I solved this problem as part of my Manhattan LSAT instructor training. Here's my take on it.

PT65, S1, Q4 (Principle/ Hybrid)

C is correct.

This question takes a hybrid form that combines elements of principle, matching, and inference questions. Although it may seem daunting at first, this problem becomes more manageable if we approach it step-by-step.

The question stem asks us to complete a sentence about children’s access to soft drinks and candies using a "principle...that applies to childrearing generally." The principle in question needs to be inferred from the first part of the stimulus. This part of the argument states that it is important to protect children from drowning by fencing off swimming pools, but it is even more important to protect children from drowning by teaching them to swim. From this we can infer the principle that it is important to shield children from danger by blocking their access to dangerous situations, but it is more important to teach children the skills to confront danger directly.

Now that we have the principle, how can we complete the passage? The author states that we should restrict children’s access to the candies and soft drinks that they might see on TV. Based on the principle we unearthed, we can guess that the author views these foods as a potential danger to children. We can also predict that the author will want to teach children to confront the dangers of junk food directly. Let’s see if any of the answer choices match this prediction.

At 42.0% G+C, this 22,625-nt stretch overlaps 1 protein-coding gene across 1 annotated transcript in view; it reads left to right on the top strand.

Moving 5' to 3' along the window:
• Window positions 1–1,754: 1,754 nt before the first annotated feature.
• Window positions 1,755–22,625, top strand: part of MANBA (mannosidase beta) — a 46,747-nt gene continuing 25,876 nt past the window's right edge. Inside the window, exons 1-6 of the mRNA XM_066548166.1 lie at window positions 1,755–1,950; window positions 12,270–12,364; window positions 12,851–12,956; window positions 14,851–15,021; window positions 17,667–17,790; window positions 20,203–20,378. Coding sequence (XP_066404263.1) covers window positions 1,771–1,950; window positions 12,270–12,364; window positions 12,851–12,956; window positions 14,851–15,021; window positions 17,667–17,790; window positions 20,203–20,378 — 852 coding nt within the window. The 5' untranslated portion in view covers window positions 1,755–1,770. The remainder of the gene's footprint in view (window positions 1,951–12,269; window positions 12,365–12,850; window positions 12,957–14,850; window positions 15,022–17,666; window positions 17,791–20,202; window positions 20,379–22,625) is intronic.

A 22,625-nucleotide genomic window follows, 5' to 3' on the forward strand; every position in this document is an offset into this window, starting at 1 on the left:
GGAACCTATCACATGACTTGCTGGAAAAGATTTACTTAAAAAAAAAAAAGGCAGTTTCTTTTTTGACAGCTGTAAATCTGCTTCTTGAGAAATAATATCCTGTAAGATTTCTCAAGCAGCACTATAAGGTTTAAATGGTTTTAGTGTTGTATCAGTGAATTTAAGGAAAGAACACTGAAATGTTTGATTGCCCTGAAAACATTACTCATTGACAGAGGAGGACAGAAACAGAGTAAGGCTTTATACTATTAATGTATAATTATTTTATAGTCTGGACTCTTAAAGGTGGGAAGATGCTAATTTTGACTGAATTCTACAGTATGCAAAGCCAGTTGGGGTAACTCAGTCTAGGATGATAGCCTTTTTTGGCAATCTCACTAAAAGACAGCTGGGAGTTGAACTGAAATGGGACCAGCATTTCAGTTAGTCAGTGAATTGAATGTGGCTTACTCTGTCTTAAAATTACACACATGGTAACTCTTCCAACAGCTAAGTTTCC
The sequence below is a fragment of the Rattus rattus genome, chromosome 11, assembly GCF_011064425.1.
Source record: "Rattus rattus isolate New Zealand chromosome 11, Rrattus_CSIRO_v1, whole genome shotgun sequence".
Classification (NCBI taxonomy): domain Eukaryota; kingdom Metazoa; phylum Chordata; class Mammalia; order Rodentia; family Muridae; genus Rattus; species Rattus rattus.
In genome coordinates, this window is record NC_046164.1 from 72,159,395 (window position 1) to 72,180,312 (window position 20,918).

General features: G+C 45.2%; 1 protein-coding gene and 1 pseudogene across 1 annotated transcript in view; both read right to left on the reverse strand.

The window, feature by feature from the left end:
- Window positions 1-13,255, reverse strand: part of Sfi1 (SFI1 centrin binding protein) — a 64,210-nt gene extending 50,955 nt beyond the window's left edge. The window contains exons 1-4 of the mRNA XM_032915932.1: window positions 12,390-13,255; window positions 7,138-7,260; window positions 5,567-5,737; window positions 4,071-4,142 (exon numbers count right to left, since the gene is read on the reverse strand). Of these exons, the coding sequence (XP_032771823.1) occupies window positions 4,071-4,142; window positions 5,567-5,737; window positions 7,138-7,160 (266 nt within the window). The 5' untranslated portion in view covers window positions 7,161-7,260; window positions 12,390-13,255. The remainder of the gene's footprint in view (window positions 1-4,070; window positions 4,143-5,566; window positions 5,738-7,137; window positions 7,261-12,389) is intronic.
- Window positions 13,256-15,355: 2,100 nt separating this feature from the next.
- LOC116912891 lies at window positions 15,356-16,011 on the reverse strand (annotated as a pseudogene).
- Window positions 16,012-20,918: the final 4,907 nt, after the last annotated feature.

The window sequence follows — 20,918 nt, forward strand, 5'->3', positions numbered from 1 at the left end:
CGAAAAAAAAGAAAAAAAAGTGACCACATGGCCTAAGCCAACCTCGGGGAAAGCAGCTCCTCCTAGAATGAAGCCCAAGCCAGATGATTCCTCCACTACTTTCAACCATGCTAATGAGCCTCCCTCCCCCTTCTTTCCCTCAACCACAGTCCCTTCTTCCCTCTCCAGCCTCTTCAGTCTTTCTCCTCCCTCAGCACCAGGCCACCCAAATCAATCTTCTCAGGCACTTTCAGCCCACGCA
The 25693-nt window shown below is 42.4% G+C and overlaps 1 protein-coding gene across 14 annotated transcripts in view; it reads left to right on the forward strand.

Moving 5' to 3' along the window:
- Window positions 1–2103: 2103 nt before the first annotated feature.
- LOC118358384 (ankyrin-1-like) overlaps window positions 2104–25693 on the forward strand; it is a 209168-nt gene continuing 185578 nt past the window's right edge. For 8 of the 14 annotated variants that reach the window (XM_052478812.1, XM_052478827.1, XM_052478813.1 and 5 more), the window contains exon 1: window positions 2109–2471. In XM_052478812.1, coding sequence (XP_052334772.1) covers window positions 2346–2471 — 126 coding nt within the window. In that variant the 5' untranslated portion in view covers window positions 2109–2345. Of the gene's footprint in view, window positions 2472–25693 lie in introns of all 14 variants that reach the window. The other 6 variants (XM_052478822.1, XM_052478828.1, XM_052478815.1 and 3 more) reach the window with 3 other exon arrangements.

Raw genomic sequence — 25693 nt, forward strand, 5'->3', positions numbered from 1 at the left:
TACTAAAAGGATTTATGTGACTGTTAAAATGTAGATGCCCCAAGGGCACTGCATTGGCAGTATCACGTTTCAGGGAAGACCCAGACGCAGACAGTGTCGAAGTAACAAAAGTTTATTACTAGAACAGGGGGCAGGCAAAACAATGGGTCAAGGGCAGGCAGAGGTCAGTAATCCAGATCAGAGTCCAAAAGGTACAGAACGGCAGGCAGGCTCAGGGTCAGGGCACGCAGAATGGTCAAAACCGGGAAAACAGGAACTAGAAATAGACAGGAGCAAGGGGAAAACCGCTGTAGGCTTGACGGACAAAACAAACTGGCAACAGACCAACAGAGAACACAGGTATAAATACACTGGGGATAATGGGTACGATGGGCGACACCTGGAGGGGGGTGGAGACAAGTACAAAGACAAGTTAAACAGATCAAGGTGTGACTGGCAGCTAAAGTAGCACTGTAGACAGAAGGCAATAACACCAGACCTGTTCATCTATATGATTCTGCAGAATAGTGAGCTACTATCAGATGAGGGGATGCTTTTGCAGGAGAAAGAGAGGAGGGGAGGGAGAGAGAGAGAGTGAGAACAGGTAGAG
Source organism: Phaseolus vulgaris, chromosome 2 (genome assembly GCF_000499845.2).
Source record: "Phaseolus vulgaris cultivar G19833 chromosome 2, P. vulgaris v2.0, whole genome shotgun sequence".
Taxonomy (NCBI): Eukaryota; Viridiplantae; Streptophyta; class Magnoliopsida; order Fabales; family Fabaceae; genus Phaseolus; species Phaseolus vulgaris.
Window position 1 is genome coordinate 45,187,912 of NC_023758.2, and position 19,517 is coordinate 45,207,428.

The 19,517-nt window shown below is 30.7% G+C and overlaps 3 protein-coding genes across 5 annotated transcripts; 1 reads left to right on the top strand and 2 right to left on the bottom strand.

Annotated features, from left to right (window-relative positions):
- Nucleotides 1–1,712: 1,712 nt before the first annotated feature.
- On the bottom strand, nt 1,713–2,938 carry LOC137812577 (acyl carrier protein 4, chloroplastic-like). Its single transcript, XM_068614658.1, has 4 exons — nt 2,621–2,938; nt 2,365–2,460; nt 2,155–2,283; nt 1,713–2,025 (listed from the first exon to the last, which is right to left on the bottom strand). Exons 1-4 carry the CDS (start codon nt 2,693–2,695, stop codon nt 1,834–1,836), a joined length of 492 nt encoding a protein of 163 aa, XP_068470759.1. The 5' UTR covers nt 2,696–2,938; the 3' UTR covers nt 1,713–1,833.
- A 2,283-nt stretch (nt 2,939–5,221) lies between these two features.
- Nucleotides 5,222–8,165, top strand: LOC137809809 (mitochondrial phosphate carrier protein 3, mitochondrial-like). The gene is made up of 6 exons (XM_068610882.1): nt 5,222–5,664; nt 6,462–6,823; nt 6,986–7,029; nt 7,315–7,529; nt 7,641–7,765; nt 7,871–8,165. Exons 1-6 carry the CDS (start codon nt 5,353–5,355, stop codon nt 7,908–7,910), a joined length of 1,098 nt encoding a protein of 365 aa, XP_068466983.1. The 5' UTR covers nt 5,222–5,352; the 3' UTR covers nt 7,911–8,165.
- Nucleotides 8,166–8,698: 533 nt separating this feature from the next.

(A) suggests that television is a good and accurate source of information. But we know that the author disagrees- he thinks that the foods advertised on TV are dangerous to children. Eliminate this answer choice.

(B) is a very tempting answer choice. In addition restricting children’s access to the junk foods they see advertised on TV, why not teach children the critical skills to understand that TV is misleading? But remember that the author sees candy and soft drinks as dangerous, not TV. Also, the statement that "television advertisements are deceptive and misleading" is too extreme- while the author might agree that some ads are deceptive and misleading, there is no evidence to suggest that he believes all ads are.

(C) doesn’t mention television, candy, or soft drinks. Yet we know that the author probably wants to teach children to avoid the lure of junk food. In other words, he wants to teach them to smartly evaluate the array of foods available to them and make healthy choices. Keep this answer for now.